MID Servers are automatically upgraded, but you can also manually upgrade each MID Server
separately or "pin" the MID Server to a specific version to disable auto-upgrades.
- Automatic: Allow the instance to automatically upgrade the MID
Server. This functionality is available by default. Automatic upgrade occurs:
- Every hour, when the MID Server checks with the instance to see if there is a
different version available for upgrade. You cannot modify this time period.
- When the instance is upgraded and the MID Server for that version is different
than the version currently on the MID Server.
- When the MID Server pre-upgrade test passes without an error. Any errors encountered during
this automatic test prevent the upgrade from occurring until the issues are
resolved. The pre-upgrade test is enabled by default, but can be disabled by adding
and setting a system property.
- Manual: Manually start the upgrade by clicking a related link
on the MID Server record. Use this method when you do not want to wait until the next
hourly automatic update or if your upgrade failed and you want to force an upgrade. See
Upgrade the MID Server manually for instructions.
Pinning a MID Server to a specific version
You can specify a different upgrade version if you do not want to use the default MID Server
version that is determined by the instance. This is referred to as pinning and
can be applied to all MID Servers in your environment or to specific MID Servers. See MID Server version selection for
The Upgrade state
The instance initiates the upgrade by sending the autoUpgrade system
command to the MID Server. Starting with MID Servers upgrading from an Istanbul version MID
Server, the MID Server Status is changed to
Upgrading while the upgrade is running. The
Upgrading state is similar to the
Paused state. This is done to avoid potential
miscommunication between the new version of the instance and the previous version of the MID
Server during upgrade. For the upgrade to run, MID servers must be in the
Up state and must be validated.
While in the Upgrading state, you cannot resume or restart the MID
Server. However, you can perform the same actions that you can when the MID Server is in the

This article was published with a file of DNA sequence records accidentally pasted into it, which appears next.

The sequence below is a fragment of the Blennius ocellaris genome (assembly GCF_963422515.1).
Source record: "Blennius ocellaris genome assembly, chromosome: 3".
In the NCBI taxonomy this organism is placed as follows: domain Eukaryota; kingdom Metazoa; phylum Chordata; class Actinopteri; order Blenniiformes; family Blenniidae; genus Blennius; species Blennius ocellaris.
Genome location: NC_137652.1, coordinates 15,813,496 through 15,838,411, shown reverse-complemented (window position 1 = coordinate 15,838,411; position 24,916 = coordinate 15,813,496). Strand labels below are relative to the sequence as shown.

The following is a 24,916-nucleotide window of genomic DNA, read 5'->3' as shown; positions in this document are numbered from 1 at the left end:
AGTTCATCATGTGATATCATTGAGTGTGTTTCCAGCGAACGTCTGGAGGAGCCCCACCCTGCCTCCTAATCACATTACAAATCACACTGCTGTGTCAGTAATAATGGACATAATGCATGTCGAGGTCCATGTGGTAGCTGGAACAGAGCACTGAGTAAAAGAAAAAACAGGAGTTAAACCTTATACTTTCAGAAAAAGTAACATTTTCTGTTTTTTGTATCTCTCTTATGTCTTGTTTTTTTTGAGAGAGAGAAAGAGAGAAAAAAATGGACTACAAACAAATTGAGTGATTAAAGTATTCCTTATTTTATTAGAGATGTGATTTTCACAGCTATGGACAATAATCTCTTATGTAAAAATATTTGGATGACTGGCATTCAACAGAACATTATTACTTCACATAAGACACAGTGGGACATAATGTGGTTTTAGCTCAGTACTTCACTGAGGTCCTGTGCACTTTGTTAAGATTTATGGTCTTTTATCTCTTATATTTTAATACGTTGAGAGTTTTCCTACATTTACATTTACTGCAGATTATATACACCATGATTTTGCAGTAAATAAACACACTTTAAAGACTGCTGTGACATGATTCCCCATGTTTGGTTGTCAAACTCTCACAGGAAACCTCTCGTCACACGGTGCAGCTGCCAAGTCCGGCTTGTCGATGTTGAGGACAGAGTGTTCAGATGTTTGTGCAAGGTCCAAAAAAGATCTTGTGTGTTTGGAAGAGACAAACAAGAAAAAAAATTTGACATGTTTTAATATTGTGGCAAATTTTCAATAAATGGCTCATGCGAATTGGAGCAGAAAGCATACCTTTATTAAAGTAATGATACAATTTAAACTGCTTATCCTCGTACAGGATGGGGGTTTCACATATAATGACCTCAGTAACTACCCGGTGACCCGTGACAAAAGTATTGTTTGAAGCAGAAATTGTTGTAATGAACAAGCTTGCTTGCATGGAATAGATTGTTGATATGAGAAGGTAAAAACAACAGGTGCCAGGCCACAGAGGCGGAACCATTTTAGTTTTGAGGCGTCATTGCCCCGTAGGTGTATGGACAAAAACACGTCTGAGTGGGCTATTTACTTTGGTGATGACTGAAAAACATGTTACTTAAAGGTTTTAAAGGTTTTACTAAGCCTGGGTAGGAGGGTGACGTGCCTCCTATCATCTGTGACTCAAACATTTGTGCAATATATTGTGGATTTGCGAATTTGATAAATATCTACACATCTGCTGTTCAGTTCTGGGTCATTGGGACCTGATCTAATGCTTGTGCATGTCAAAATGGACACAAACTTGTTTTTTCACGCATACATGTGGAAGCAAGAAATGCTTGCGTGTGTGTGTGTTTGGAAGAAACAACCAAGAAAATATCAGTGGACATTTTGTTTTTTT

Paused state. After a successful upgrade, the queued output is sent to
the instance and the MID Server starts retrieving new commands to process. The status also
changes to Up.
When the instance sends the
system command to the MID Server, if
it is Down
, or if it has not been
validated, the command remains in the ECC Queue until the MID Server status changes to
. Then the command is processed.
Note: If you are using an
Istanbul instance but you are upgrading a pre-Istanbul MID Server to Istanbul, these
upgrade states are not available. They are available only for MID Servers that are already
Failed upgrades are handled differently based on the version you are upgrading to:
- Upgrade to another major release: (such as Istanbul to the next full release): the status
changes to Upgrade Failed.
- Upgrade from a minor version within a release (such as Helsinki patch 1 to patch 2): the
MID Server continues using the version it is currently running. It does not perform the
upgrade and the status eventually changes to Up, assuming the MID
Server was already functioning properly.
Upgrading MID Servers in the Down state
If a MID Server is in the Down state, it cannot process the upgrade
command. When the MID Server changes to Up, it immediately checks to see
if an upgrade is necessary. If it does need to upgrade, the upgrade process starts before the
MID Server processes any other commands.
Upgrade error messages
The MID Server can display the following upgrade error messages.
Table 1. Upgrade error messages
|Unable to refresh packages
||The MID Server displays this message as a generic error when the error is not handled
by a defined error message.
|Failed to query instance for MID Server buildstamp
||Instance is unavailable or there is a major version mismatch between the MID Server
and the instance.
|Not a valid package buildstamp
||InstanceInfo returned an assigned buildstamp that was not in the correct format, such
as a version mismatch.